Using the Language of “Sacrifice” Can’t Hide the Rotten Smell of “Unnecessary”
Regular readers of this blog know I believe it is imperative for religious people to develop their capacities to relate politics and religion. Politics and religion share the cultural spaces and work of offering founding stories, defining belonging, setting moral order, and imagining what it would take to be a fully-empowered people.
But politicians dealing with death show a limitation of politics to address a fundamentally religious topic. Politics has few ways of giving meaning to death, and politicians should pay close attention to their deeds and words.
Two political ways of dealing with death are to create monuments/memorials and to employ the religious rhetoric of sacrifice.
Politicians create monuments for dead public figures they want to keep alive in public and memorials to events the people “should never forget.” For monuments, think Mount Rushmore, the temples of Jefferson and Lincoln, and the Washington obelisk.
Memorials. There are so many memorials—from the cemeteries at Gettysburg and Arlington to markers for 9/11, the silent seats in Oklahoma City, and the National Memorial for Peace and Justice (dedicated to the victims of white supremacy) in Montgomery.
The religious language of sacrifice, as used in political rhetoric, is most often applied to the people who died in war. The most well-known such speech in American history is Lincoln’s Gettysburg address, given at the dedication of the cemetery. Lincoln told his hearers that the blood of the fallen had consecrated that place and hoped that their sacrifice would lead to a new birth of freedom. It is good to recall that even Lincoln—maybe especially Lincoln—was the target of disdain for all the “sacrifices” that those who lost loved ones did not accept as sacrifices.
I wonder. Years from now, in whatever “after the pandemic” means, will politicians build monuments and memorials to front-line medical workers who died providing care for the ill, often due to inadequate protections? How about for delivery drivers and grocery clerks who worked in unsafe conditions, for they too lacked gloves/masks/sanitizer, and while working for less money than any adult (or “essential employee”) in the U.S. should make? How about for the elderly who were asked by a particularly insensitive politician or two to sacrifice themselves for the sake of the economy we should leave to our children and grandchildren?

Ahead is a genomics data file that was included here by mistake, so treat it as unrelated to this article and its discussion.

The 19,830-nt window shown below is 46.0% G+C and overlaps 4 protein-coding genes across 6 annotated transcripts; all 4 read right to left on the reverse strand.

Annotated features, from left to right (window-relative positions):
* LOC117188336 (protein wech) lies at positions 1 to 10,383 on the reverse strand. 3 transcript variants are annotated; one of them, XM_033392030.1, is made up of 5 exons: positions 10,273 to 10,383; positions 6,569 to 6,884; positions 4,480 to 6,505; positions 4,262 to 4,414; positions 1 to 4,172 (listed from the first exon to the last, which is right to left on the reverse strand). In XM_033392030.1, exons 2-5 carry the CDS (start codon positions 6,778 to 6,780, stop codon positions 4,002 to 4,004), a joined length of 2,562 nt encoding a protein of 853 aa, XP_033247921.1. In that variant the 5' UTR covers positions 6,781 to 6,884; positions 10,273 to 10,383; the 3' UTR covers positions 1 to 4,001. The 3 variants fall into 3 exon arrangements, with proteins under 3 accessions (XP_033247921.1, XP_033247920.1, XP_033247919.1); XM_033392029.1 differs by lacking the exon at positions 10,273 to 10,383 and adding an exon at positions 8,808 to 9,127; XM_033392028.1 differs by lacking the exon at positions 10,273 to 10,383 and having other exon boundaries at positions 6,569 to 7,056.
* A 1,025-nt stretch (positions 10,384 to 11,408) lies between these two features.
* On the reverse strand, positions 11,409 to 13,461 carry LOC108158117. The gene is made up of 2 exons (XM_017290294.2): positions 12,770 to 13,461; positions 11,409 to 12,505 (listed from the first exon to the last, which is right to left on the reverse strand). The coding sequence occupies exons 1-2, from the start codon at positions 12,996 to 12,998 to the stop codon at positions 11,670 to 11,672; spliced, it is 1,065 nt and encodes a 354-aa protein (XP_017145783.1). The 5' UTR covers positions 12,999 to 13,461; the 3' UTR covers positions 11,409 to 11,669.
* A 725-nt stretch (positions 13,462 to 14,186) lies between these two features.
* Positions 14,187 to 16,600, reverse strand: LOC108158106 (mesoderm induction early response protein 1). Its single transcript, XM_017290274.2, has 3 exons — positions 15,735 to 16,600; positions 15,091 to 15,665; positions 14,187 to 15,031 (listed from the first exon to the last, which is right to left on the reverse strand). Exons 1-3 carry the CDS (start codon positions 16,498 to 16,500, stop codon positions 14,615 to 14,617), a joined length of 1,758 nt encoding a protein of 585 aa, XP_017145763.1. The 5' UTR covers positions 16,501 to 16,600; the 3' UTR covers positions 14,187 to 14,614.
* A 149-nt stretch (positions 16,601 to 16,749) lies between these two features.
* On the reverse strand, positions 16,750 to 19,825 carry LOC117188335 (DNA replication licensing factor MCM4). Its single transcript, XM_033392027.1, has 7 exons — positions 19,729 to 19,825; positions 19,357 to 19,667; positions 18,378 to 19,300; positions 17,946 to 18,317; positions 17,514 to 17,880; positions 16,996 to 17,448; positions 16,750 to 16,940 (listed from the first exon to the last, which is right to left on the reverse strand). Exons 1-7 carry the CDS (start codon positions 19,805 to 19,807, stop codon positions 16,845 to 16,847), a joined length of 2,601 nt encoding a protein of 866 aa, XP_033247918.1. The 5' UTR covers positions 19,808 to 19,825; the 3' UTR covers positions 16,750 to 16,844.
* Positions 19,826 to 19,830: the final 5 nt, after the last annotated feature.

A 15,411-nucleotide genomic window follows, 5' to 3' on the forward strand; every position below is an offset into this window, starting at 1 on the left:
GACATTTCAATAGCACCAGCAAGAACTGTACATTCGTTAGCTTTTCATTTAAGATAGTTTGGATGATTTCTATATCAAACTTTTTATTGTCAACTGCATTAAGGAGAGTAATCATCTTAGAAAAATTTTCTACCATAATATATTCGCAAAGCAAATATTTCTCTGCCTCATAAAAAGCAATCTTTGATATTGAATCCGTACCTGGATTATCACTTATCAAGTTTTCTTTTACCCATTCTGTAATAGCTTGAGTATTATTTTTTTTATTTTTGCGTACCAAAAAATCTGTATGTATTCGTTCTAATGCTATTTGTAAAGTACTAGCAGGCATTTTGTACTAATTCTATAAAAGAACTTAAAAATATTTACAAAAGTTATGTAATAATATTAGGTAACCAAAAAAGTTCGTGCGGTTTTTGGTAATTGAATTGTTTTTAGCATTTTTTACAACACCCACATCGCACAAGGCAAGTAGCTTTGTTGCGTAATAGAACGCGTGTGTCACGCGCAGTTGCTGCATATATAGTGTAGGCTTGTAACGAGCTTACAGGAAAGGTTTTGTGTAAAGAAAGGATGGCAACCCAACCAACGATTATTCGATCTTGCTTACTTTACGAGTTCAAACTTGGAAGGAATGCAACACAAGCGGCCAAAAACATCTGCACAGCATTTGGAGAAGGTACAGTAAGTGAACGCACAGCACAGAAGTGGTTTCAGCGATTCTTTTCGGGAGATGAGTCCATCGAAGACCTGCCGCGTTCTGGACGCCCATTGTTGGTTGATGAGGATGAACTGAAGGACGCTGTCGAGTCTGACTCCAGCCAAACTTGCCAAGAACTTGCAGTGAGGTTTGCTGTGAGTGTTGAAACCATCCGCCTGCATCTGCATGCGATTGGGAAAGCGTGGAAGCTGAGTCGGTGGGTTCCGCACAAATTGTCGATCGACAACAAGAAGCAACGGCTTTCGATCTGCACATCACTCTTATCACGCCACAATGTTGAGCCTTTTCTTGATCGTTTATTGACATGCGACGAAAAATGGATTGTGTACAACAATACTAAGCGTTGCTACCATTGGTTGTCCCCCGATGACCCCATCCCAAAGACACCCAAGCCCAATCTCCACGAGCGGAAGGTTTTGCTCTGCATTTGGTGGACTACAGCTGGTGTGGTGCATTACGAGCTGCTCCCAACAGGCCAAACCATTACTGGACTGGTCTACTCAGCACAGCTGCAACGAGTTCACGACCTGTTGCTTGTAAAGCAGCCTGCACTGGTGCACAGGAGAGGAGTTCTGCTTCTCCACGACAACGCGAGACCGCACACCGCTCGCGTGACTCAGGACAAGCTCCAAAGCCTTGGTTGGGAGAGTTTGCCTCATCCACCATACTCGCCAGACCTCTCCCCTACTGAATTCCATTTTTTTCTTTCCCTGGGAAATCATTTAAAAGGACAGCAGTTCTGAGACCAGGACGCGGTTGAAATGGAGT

Maybe such categories of persons will be honored under the “never forget” banner. But if “return to normal” means “return to the inequalities of the before times” then maybe not. The persons who gave of themselves may be thanked for their “sacrifice”—and then we move on. And, if return to normal means the continued reign of “negative freedom”—freedom from, “it’s a free country!” type of freedom—then there will not be the will to do anything but keep our unsustainably thin social covenant and move along.
Sacrificed for the economy. Sacrificed for a politician’s re-election chances. Sacrificed because some anti-social hyper-individualist decides he has the right to go anywhere he wants, without a mask (thus risking the lives of others), and threaten with words, spit, and weapons anyone who hinders him.
What an abominably profane and disgusting misuse of sacrifice, to demand or accept the “ultimate sacrifice” of people on the altar of the economy or power. The image that comes to my mind is the biblical Abraham as a politician, with a bound restaurant worker or elderly person lying on a stone altar. In Abraham’s hand is a knife, and a voice from the sky egging him on. “If you want to retain power, strike!” And the deed is done.
Give your life for the sake of the economy and for the retention of those in power. What kind of moral claim is that? A really bad one. But I suspect that politicians who are pushing for such “sacrifices” can’t find another language that gives them moral cover for deaths that are, in fact, unnecessary.
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